It’s the male that has a long neck, so it’s going to be territorial when there are other males around. Their breeding practices are weird too: the female will remove a single leaf, roll it up, and then lay a single egg inside it.
The giant-striped mongoose is giant… and striped. It’s also known as Grandidier’s mongoose. It lives in the southwestern parts of Madagascar, which consists of mostly deserts. This meat-eating mammal is one of the rarest carnivores in the entire world. The giant-striped mongoose is nocturnal and typically the most active during twilight.
It hunts at night, given that it’s nocturnal, and hides from the aggressive heat of the sun during the day by hiding in limestone holes. They’re very social animals and haven’t shown any aggression towards humans, even when they’re trapped. They mostly eat lizards and rodents but will resort to eating bugs.
The koala lemur is also an animal that was once native to Madagascar but went extinct. It was a “mega lemur” that measures at least five feet long, not including its tail. This extinct mammal exclusively dined on leaves and used a leaf-cropping method for foraging their meals.
It didn’t have the usual body shape that you’re used to seeing with a lemur, usually long and sleek. Instead, it was squatty, kind of like a koala. The form of its hands and feet didn’t make it conducive to walk around on all fours, so they were most likely tree-dwellers for all of their lives.
The beloved dugong dwells in the ocean waters around Madagascar. It is the only sea animal that is entirely herbivorous. Don’t mistake them for manatees; they look similar, but they have very different body structures and feast on different things. Dugongs are found in the waters of over 40 countries and territories in the Indo-West Pacific Ocean.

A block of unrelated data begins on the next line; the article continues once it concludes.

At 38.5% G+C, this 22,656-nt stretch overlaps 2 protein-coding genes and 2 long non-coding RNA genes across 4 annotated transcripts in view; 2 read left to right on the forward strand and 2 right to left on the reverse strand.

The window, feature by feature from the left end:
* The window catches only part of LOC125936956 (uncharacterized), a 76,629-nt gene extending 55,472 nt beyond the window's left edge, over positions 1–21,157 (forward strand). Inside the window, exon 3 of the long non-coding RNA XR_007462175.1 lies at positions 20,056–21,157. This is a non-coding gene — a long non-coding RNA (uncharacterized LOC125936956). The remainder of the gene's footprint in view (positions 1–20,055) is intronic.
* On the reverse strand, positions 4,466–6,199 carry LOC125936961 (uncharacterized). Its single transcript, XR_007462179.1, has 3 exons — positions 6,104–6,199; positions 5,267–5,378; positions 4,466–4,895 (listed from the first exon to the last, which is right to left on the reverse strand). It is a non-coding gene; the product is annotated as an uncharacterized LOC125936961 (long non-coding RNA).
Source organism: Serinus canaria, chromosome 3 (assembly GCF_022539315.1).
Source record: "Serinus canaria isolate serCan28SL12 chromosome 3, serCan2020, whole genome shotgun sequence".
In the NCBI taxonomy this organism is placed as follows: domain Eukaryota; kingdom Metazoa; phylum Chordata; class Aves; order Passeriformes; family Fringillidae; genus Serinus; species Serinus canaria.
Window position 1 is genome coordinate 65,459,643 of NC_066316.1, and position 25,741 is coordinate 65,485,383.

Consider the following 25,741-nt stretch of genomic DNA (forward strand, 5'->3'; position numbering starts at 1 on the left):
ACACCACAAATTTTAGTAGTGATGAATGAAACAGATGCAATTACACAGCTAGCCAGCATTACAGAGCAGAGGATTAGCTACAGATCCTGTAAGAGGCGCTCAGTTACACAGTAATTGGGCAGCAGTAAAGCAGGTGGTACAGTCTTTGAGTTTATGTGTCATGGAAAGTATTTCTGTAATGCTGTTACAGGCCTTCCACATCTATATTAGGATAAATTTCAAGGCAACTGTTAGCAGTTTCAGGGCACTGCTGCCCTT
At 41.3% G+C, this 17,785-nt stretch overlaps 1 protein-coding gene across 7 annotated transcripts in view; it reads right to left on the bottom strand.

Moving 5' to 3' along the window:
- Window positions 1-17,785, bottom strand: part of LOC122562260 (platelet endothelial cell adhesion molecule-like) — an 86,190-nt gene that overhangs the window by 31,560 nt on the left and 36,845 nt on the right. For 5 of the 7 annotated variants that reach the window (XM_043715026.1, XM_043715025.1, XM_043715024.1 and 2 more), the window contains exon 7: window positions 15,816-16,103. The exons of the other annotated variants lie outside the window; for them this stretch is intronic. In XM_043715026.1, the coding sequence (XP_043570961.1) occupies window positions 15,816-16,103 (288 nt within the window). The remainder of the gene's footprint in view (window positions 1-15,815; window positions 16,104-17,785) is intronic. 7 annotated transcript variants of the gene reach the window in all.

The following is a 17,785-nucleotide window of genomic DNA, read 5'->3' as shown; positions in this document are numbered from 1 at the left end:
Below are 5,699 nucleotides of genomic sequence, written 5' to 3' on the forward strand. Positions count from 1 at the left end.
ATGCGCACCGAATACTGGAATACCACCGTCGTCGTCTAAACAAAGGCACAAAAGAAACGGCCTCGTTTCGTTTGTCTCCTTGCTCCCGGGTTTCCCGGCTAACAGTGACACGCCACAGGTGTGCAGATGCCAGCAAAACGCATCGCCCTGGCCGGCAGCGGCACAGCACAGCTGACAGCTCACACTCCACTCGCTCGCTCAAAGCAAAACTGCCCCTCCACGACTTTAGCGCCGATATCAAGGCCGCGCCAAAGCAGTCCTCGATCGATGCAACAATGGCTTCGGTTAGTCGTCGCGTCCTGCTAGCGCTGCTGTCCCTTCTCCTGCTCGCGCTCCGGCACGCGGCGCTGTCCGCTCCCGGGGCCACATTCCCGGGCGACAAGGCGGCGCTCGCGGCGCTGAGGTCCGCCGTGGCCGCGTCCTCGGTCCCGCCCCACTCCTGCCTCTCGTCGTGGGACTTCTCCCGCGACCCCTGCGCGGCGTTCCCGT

They were once mistaken for mermaids by sailors, though no one really knows how you can make that kind of mistake. Their life expectancy is about 70 years, but that has been shortened over the years and placed them on the endangered list.
The name whale shark may be misleading, but it is more of a shark than a whale. It is one of three shark species that are filter feeders. The most massive whale shark ever found was more than 60 feet long. The whale shark is the largest living vertebrate that is not a mammal.
It got the name “whale” for being generally docile and its large size. It can get as long as 33 feet, which dwarfs the basking shark, which can only get to about 20 feet long. Due to their gentle nature, diving and swimming with them have become a tourist attraction whenever one is spotted off the coast.
The bamboo lemur is exclusively found in Madagascar. They were first discovered on the island in 1851. These mammals closely resembled marmosets and were given the genus name Hapale, which comes from the Greek word for gentle.
They have short muzzles, round & hairy ears, and grey-brown fur. The bamboo lemur can reach lengths up to 18 inches with tails that are the same length or longer. These animals thrive in damp forests where plenty of bamboos grows. They typically are the most active right after dawn. Bamboo lemurs spend most of their time high in the trees, but will occasionally come down to the ground.
Also known as the babakoto, the indri is one of the largest lemur species in the world. Their bodies can reach up to 28 inches long, and they can weigh up to 21 pounds. The indri is distinguishable by its black and white fur coat. They are closely related to the sifaka and mostly stay active during the day.
This mammal stays upright when climbing or clinging to a tree branch. They live in small clusters and move through forest canopies together. Indris are herbivorous, feeding mostly on leaves, flowers, seeds, and fruits. These animals communicate with one another by roaring, singing, and making other unique vocalizations.